One thing can be said about the city's various literary series that start this month -- they have nothing in common.
For instance, the series presented by the University of Pittsburgh's English Department is heavy on poets, while the Heinz Lectures puts its money on novelists.
Carnegie Mellon's Adamson series shifts this season to an all-alumni lineup as the Pittsburgh Speakers Series shifts its focus to the right-wing for its well-paid lecturers.
Don't take my word for it. Have a look at the 2006-07 seasons:
All readings are at sites on the University of Pittsburgh's Oakland campus and are free.
Sept. 22: Cave Canem, a national literary organization for black poets, marks its 10th anniversary with a series of programs at Pitt.
2 p.m.: Pitt's Toi Derricotte and Carnegie Mellon's Terrance Hayes join the University of Kentucky's Nikky Finney to discuss "Black Consciousness and Contemporary Poetry," 501 Cathedral of Learning.
7 p.m.: Poetry reading by Finney and Hayes, Frick Fine Arts Auditorium.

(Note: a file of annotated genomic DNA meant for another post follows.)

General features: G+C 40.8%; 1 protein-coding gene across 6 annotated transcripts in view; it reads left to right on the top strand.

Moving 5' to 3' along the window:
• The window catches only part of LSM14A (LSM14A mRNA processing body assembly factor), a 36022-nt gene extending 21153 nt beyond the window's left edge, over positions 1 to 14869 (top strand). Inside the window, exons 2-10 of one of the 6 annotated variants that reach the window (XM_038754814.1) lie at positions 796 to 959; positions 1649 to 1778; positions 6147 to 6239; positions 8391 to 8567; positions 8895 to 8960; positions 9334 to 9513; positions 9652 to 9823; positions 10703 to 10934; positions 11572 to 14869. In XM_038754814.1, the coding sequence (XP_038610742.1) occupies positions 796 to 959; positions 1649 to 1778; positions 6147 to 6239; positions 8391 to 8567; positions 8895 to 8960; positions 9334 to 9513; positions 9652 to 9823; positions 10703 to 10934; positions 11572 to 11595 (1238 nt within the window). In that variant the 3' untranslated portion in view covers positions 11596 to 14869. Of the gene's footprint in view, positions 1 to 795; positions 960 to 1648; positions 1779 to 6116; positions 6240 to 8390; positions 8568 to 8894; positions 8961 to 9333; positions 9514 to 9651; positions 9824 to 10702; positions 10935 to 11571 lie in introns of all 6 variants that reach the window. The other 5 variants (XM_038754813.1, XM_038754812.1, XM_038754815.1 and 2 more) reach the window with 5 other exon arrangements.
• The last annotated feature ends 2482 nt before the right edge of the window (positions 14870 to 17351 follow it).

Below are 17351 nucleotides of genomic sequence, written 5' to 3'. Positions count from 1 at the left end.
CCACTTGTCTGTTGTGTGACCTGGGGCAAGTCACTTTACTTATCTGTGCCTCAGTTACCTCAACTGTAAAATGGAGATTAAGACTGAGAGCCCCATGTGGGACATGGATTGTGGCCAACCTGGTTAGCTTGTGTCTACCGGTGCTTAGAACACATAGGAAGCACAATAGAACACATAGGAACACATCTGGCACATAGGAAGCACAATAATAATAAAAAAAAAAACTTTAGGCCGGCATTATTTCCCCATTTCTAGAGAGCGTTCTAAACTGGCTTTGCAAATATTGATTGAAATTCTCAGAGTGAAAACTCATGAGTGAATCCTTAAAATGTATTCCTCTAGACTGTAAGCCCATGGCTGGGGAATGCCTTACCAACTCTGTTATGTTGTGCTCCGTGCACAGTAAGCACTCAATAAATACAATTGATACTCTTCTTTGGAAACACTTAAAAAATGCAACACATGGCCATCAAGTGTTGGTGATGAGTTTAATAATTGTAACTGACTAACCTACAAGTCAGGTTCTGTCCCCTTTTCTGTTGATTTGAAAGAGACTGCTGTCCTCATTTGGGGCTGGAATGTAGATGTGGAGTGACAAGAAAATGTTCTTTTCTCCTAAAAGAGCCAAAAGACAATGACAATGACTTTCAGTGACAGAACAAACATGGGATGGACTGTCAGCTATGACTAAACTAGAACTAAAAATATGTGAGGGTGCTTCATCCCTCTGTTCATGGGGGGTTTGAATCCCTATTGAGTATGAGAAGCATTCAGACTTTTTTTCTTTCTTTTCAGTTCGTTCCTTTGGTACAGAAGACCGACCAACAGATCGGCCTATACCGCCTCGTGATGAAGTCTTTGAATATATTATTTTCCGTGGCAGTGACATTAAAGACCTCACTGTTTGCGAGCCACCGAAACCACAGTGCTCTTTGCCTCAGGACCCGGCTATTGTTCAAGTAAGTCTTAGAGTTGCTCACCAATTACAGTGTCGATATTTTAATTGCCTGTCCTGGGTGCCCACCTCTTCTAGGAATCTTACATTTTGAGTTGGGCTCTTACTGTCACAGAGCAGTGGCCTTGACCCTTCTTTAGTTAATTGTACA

Oct. 18: Dan Chaon, author of the novels "I Remind Me of Me" and "Fitting Ends," Frick Fine Arts Auditorium.
Nov. 1: Todd James Pierce, 2006 Drue Heinz Prize winner for his story collection, "Newsworld," Frick Fine Arts Auditorium.
The following two author appearances are part of 412: Creative Nonfiction Literary Festival:
Nov. 10: H.G. "Buzz" Bissinger, former Philadelphia Inquirer reporter and author of "A Prayer for the City" and "Friday Night Lights," Alumni Hall Auditorium.
Nov. 11: Kathryn Harrison, novelist ("The Seal Wife") and memoirist ("A Mother's Knot"), Frick Fine Arts Auditorium.
March 22: Irish novelist Patrick McCabe ("Breakfast on Pluto") is the William Block Sr. Writer, Frick Fine Arts Auditorium.
April 4: Poets David St. John and Cole Swenson, part of Pitt's "Hybrid Vigor: American Poetry Out of School" conference, Frick Fine Arts Auditorium.
For more information: 412-624-6506.
Sept. 25: Christopher Buckley, master of lightweight satire and son of William F.
Oct. 9: Susan Orlean, longtime New Yorker writer who specializes in travel pieces such as "The Orchid Thief."